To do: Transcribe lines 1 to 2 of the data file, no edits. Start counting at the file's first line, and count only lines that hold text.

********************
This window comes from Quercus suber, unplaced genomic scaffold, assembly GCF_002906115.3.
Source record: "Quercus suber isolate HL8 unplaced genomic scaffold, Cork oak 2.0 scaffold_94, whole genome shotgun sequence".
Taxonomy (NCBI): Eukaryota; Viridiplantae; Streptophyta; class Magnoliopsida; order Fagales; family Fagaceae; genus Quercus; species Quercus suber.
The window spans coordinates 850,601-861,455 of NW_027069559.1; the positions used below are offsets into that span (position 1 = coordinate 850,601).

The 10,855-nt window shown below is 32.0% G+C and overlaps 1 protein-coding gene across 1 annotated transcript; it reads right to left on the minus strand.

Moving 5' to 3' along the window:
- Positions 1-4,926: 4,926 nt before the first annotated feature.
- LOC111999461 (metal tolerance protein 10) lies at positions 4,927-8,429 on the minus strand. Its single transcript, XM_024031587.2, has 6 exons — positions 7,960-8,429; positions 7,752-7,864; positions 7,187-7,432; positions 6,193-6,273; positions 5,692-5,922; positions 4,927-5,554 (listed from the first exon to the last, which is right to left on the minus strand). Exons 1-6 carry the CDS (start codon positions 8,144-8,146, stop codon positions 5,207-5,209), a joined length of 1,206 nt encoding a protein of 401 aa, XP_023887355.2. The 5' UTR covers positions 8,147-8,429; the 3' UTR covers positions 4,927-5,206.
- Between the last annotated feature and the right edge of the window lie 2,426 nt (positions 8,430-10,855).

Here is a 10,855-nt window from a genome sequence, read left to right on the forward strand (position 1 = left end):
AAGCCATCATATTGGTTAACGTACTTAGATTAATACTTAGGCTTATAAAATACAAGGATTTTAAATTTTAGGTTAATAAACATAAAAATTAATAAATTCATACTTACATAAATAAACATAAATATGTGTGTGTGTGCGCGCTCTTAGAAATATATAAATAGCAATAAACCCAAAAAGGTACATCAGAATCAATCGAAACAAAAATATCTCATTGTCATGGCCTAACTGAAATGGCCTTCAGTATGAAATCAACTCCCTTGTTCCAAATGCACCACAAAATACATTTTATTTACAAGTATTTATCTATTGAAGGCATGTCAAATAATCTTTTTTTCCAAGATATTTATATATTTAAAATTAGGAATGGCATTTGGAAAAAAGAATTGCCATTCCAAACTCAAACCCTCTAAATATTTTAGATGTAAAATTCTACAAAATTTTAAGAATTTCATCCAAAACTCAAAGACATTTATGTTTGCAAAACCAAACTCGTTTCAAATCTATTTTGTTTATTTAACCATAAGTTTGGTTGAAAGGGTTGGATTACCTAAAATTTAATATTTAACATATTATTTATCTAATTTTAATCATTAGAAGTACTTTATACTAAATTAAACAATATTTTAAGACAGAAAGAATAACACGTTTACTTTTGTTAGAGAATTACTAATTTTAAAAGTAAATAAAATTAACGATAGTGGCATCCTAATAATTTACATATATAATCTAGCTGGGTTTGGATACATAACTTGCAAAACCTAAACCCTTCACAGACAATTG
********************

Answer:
This window comes from Quercus suber, unplaced genomic scaffold, assembly GCF_002906115.3.
Source record: "Quercus suber isolate HL8 unplaced genomic scaffold, Cork oak 2.0 scaffold_94, whole genome shotgun sequence".